Curriculum by transfer learning

Fig. 2. Image classification accuracy on test image set (5 member classes of “small mammals” in CIFAR100). There are 4 experimental groups, (a) curriculum: sort the labels by the confidence of another trained classifier (e.g. the margin of an SVM); (b) control-curriculum: sort the labels randomly; (c) anti-curriculum: sort the labels reversely; (d) None: no curriculum. (Image source: Weinshall, et al. 2018)

Zaremba & Sutskever (2014) did an interesting experiment on training LSTM to predict the output of a short Python program for mathematical ops without actually executing the code. They found curriculum is necessary for learning. The program’s complexity is controlled by two parameters, length ∈ [1, a] and nesting∈ [1, b]. Three strategies are considered:

  1. Naive curriculum: increase length first until reaching a; then increase nesting and reset length to 1; repeat this process until both reach maximum.
  2. Mix curriculum: sample length ~ [1, a] and nesting ~ [1, b]
  3. Combined: naive + mix.

They noticed that combined strategy always outperformed the naive curriculum and would generally (but not always) outperform the mix strategy — indicating that it is quite important to mix in easy tasks during training to avoid forgetting.

Procedural content generation (PCG) is a popular approach for creating video games of various levels of difficulty. PCG involves algorithmic randomness and a heavy dose of human expertise in designing game elements and dependencies among them. Procedurally generated levels have been introduced into several benchmark environments for evaluating whether an RL agent can generalize to a new level that it is not trained on (meta-RL!), such as GVGAI, OpenAI CoinRun and Procgen benchmark. Using GVGAI, Justesen, et al. (2018) demonstrated that an RL policy can easily overfit to a specific game but training over a simple curriculum that grows the task difficulty together with the model performance helps its generalization to new human-designed levels. Similar results are also found in CoinRun (Cobbe, et al. 2018). POET (Wang et al, 2019) is another example for leveraging evolutionary algorithm and procedural generated game levels to improve RL generalization, which I’ve described in details in my meta-RL post.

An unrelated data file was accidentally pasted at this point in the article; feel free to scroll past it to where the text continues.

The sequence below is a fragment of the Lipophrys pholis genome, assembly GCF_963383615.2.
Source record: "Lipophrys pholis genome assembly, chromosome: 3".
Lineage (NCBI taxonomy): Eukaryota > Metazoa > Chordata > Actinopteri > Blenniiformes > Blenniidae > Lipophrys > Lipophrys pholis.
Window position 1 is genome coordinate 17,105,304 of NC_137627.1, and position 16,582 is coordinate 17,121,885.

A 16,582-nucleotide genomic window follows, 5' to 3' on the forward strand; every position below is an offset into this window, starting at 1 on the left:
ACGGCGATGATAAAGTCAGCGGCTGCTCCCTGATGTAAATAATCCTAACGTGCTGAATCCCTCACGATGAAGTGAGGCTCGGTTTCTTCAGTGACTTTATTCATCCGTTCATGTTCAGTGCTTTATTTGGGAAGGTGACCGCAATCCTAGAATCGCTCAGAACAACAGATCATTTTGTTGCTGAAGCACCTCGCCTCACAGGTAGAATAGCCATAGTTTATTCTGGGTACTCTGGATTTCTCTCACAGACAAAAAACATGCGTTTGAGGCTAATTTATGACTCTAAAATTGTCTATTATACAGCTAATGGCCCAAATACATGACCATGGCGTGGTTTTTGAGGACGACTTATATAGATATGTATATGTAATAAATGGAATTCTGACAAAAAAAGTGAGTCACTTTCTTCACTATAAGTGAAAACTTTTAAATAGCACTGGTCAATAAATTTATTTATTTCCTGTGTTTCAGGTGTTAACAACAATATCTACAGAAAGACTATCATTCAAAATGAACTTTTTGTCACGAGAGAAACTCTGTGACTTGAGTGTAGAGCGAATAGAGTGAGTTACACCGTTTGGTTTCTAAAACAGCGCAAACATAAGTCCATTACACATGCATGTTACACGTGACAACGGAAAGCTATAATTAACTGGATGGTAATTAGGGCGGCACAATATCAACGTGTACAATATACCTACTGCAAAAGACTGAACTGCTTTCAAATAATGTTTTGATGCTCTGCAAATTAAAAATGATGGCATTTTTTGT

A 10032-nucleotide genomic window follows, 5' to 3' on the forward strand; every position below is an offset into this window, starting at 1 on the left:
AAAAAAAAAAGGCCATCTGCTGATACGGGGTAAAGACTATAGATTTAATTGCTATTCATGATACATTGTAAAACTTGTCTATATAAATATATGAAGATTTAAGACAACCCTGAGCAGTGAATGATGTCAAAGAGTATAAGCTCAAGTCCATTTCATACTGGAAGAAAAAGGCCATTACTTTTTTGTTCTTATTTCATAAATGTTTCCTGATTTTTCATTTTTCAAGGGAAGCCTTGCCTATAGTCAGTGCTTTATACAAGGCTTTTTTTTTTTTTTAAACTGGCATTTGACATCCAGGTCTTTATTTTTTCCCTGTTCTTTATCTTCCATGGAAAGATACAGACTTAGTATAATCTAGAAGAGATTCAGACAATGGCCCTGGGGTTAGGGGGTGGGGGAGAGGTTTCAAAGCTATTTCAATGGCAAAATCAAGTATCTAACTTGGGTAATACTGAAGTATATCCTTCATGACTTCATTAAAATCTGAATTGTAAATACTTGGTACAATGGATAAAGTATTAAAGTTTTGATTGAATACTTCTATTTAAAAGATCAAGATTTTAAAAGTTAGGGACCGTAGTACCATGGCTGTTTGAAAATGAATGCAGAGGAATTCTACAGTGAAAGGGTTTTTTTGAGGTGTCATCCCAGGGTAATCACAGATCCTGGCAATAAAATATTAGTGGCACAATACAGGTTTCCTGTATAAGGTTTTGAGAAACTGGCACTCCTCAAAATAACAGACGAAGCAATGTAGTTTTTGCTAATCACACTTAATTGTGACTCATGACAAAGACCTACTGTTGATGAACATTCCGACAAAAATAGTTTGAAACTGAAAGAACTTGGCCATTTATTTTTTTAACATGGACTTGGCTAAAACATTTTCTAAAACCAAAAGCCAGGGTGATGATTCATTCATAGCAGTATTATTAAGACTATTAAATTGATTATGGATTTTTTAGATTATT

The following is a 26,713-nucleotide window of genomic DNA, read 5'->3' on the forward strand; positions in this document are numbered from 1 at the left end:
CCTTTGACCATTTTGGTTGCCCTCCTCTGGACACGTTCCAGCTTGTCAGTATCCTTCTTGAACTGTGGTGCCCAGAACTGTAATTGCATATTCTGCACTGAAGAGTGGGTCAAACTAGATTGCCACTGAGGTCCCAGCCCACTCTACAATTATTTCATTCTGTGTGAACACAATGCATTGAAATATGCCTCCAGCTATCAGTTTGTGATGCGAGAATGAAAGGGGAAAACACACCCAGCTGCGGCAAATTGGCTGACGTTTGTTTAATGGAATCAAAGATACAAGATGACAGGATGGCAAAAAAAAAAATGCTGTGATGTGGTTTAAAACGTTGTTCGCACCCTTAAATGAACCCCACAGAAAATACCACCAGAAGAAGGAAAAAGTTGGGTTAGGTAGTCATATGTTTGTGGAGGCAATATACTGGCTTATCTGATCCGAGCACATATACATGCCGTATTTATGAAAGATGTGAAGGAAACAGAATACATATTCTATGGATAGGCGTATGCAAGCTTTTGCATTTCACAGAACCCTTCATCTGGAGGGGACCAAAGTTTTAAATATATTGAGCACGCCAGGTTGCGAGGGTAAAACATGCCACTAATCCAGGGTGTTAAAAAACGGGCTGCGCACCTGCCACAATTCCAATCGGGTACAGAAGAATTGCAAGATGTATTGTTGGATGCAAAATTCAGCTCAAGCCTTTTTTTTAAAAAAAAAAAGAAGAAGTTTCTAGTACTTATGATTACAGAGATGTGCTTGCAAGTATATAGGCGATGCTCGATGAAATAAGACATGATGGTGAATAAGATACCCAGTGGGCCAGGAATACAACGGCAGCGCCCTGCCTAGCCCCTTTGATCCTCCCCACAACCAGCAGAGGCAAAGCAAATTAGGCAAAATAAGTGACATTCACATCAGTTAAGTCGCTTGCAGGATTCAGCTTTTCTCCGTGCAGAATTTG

To follow the curriculum learning approaches described above, generally we need to figure out two problems in the training procedure:

  1. Design a metric to quantify how hard a task is so that we can sort tasks accordingly.
  2. Provide a sequence of tasks with an increasing level of difficulty to the model during training.

However, the order of tasks does not have to be sequential. In our Rubik’s cube paper (OpenAI et al, 2019), we depended on Automatic domain randomization (ADR) to generate a curriculum by growing a distribution of environments with increasing complexity. The difficulty of each task (i.e. solving a Rubik’s cube in a set of environments) depends on the randomization ranges of various environmental parameters. Even with a simplified assumption that all the environmental parameters are uncorrelated, we were able to create a decent curriculum for our robot hand to learn the task.

Teacher-Guided Curriculum

The idea of Automatic Curriculum Learning was proposed by Graves, et al. 2017 slightly earlier. It considers a \(N\)-task curriculum as an \(N\)-armed bandit problem and an adaptive policy which learns to optimize the returns from this bandit.

Two categories of learning signals have been considered in the paper:

  1. Loss-driven progress: the loss function change before and after one gradient update. This type of reward signals tracks the speed of the learning process, because the greatest task loss decrease is equivalent to the fastest learning.